Our Own Worst Oppressors
February 2012, TimeOut Istanbul (print edition only)
REVIEW: Prisoners of Ourselves: Totalitarianism in Everday Life, by Gündüz Vassaf
Sanity, heroism, menus, agreement, heaven, goals, and words.
These are among the everyday oppressors that Gündüz Vassaf identifies in Prisoners of Ourselves: Totalitarianism in Everday Life. The book, which was written in English in 1987 but only published in English for the first time in December, is a collection of ruminations on the ways that members of liberal, democratic societies exert totalitarian control over themselves and others.
As the above list indicates, Vassaf takes a broad approach to his subject, classifying as “totalitarian” anything that restricts freedom. In particular, Vassaf’s complaint is with trends that provoke people to act against their natures. In these nineteen essays, he argues that humans divorce themselves from life through everything from diurnalism to “death forgetting” — the collective suppression of humankind’s fear of dying.
In parts, Prisoners of Ourselves reads like the diary of a man rather displeased about everything. Vassaf warns, for example, that “our love expressions resemble the exchange system of a barter economy.” In a section about choices, readers are advised that “in choosing a side, any side, we become totalitarian.” Words, in his view, “are like the flags of imperialism planted on newly captured lands.” His essay on the mores of sexual orientation ends with the counsel that “liberation from sexual identity is not to have one.”
Vassaf is at his strongest when he grounds his arguments in historical examples or personal anecdotes. In a section where he undertakes a defense of traitors, Vassaf discusses the cases of Ezra Pound, Leon Trotsky, and Walter Rudolph Hess: three traitors whose treachery redeemed them in the eyes of some historians and later social commentators. While expounding on unconventional modes of human intelligence and ability, Vassaf relates a touching story about a blind student he taught during his days as professor at Boğaziçi University.
When he omits such specifics, however, Vassaf tends to drift into sweeping statements that themselves assert a totalitarian view of the social institution at hand. Thus, buttons have made us all amoral, all fixed goals are totalitarian, it is impossible to “take off one’s sexual uniform” without a sex change, and all choices are “detrimental to one’s health, happiness, and an understanding of life.” These observations are so obviously hyperbolic that they undermine rather than support Vassaf’s larger points.
Coming off as a caricaturish curmudgeon, of course, is a hazard of writing a collection of essays about the hidden oppressive nature of modern society. But Vassaf isn’t all grumpy, all the time; he occasionally proposes delightful, albeit difficult to realize, guidelines for liberating ourselves from our collective totalitarianism. “The more society allows for individual madness, the less there will be who will participate in collective madness,” goes one. And the poem at the end of the book, an adapted translation of Charles Baudelaire’s “Enivrez-Vous [Get Drunk]” contains its advice in its title.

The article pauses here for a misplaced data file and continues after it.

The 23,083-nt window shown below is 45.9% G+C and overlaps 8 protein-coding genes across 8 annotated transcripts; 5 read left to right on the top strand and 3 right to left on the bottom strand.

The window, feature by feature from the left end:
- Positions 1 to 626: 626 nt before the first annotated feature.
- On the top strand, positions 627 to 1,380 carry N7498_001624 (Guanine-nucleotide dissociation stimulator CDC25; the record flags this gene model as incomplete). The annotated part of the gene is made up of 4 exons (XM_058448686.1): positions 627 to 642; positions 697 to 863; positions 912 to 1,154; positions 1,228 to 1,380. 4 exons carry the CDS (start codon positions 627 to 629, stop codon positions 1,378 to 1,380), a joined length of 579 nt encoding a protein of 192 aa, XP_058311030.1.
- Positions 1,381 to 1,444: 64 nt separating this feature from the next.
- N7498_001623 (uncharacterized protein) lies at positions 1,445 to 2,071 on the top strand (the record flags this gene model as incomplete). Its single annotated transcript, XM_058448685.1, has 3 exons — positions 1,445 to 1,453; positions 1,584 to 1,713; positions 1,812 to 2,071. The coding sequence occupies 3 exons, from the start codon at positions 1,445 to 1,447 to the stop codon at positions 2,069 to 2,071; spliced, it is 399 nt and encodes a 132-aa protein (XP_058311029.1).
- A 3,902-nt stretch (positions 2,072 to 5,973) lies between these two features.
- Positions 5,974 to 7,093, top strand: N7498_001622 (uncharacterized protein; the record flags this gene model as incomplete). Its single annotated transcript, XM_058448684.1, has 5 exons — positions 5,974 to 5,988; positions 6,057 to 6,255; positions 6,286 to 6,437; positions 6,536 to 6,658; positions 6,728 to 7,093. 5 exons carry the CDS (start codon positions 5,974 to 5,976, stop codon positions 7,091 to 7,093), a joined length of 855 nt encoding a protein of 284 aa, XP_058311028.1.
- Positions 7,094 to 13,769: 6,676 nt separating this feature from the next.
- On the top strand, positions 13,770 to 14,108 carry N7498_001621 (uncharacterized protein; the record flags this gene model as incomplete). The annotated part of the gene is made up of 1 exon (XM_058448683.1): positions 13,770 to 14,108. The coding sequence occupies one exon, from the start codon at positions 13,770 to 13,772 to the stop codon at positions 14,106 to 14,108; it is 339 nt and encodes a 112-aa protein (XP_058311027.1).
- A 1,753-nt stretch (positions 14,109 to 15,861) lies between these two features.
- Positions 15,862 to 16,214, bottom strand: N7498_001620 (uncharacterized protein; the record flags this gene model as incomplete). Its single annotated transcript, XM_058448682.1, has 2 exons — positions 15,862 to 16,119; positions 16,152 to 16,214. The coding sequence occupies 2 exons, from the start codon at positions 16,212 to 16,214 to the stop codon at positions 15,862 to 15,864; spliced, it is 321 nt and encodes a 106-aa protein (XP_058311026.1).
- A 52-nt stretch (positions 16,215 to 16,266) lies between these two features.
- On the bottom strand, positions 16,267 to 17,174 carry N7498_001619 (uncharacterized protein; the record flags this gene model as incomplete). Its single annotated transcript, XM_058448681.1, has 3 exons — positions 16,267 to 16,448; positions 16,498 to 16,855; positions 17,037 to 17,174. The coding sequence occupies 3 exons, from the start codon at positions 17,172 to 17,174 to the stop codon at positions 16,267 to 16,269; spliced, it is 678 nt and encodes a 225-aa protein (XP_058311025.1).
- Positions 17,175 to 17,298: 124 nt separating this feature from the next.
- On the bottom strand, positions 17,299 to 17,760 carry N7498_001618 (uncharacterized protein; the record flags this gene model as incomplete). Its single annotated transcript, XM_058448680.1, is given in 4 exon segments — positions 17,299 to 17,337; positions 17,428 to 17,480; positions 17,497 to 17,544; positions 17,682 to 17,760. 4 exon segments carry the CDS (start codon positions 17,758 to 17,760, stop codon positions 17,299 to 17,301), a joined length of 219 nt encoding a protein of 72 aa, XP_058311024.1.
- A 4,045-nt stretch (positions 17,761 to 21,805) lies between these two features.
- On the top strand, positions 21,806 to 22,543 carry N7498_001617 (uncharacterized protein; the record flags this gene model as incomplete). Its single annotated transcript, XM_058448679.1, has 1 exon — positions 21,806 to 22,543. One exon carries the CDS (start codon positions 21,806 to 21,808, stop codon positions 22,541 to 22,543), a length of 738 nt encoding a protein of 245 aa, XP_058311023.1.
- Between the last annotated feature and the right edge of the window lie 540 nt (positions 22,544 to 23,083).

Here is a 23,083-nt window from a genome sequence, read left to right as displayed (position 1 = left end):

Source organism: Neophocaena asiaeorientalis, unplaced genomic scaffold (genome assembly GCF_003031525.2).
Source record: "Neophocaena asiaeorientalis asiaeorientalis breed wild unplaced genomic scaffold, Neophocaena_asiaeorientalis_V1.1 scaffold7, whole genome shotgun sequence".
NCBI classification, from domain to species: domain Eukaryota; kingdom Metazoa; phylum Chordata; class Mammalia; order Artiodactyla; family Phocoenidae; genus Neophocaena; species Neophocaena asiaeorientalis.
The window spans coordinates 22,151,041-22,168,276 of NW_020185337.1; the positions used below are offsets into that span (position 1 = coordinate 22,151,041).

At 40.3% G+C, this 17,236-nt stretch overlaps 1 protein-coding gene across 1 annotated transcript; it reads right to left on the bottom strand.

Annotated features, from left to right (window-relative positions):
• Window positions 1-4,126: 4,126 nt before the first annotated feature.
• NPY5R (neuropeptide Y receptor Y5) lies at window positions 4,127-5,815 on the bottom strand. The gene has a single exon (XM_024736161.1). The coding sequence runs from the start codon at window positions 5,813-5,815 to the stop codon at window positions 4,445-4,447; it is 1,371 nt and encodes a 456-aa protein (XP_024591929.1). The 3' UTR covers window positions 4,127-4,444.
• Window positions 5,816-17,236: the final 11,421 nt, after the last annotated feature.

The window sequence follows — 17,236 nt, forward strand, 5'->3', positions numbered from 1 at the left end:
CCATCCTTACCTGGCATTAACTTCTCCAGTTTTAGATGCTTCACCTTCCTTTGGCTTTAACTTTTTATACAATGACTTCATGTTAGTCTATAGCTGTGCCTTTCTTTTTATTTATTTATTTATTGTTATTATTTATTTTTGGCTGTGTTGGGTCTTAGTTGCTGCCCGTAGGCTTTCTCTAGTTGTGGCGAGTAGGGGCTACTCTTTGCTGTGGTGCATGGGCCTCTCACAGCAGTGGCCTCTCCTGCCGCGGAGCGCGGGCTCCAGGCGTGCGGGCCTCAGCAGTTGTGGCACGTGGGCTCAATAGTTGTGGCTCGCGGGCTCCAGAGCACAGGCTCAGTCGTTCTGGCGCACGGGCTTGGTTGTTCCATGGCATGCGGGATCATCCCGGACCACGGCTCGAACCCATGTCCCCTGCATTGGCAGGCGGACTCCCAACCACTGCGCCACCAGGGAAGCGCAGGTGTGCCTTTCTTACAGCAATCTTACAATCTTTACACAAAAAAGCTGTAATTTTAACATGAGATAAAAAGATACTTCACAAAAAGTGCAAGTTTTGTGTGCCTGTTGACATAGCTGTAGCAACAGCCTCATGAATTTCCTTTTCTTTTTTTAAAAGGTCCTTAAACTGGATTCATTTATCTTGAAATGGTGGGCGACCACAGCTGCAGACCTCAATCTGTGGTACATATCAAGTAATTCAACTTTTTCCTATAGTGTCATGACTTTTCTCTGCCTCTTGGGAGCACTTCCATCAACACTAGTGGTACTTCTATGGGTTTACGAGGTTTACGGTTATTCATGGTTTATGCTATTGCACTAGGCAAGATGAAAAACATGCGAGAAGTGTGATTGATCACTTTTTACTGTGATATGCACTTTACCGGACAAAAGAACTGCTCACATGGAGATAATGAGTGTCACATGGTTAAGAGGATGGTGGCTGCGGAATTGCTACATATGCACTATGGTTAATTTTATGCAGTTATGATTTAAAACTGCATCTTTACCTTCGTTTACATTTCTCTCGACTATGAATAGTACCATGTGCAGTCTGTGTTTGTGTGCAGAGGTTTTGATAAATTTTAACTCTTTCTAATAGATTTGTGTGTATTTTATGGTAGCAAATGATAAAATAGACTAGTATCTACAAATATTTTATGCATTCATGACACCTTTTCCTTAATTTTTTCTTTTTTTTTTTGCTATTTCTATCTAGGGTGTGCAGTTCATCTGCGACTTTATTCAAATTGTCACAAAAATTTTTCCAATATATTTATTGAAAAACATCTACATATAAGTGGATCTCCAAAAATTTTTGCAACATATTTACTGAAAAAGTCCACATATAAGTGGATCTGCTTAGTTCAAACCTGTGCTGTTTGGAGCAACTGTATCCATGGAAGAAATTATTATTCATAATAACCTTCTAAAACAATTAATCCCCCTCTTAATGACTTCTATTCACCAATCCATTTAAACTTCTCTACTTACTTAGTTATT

Such a wide range of topics is discussed in Prisoners of Ourselves, furthermore, that every reader will find some nugget of kindred cantankerousness in Vassaf’s essays. Why has the idea of “workers of the world” been such an effective rallying concept despite the fact that workers from different countries rarely share practical interests? Why do parents act like they possess children? Vassaf points out that parents even exert a totalitarian control over children’s speech, encompassed in the common phrase, “Do not speak until spoken to.”
While Vassaf’s thoughts on these subjects are provocative, his rhetoric sometimes becomes the focus of passages where a historical analysis would be more interesting to most readers. Also lacking is any discussion of Vassaf’s efforts to abide by these attitudes in his own life. For all that he discusses the totalitarian nature of modern human love, parenting, goal-pursuing, and so on, readers will not learn from this book whether he himself has had successful relationships, raised children, or achieved professional or personal goals.
A former professor of psychiatry himself, however, some of Vassaf’s most acute observations concern that discipline. Psychiatrists make a living at upholding social and behavioral norms, Vassaf points out, such as military psychiatrists who are brought in to “treat” reluctant soldiers and instill in them an appetite for conflict. The practice has spawned an entire field, called “military psychology”, which studies the psychological methods that will make more effective soldiers of people. Why hasn’t there ever been, as Vassaf notes, a field of peace psychology?
At times, the heavy-handedness of Prisoners of Ourselves is likely to frustrate each person who reads it cover to cover. But it will also force readers to think about at least one subject in a new way. Vassaf’s essays are not the stuff of revelation, but they are certainly food for thought.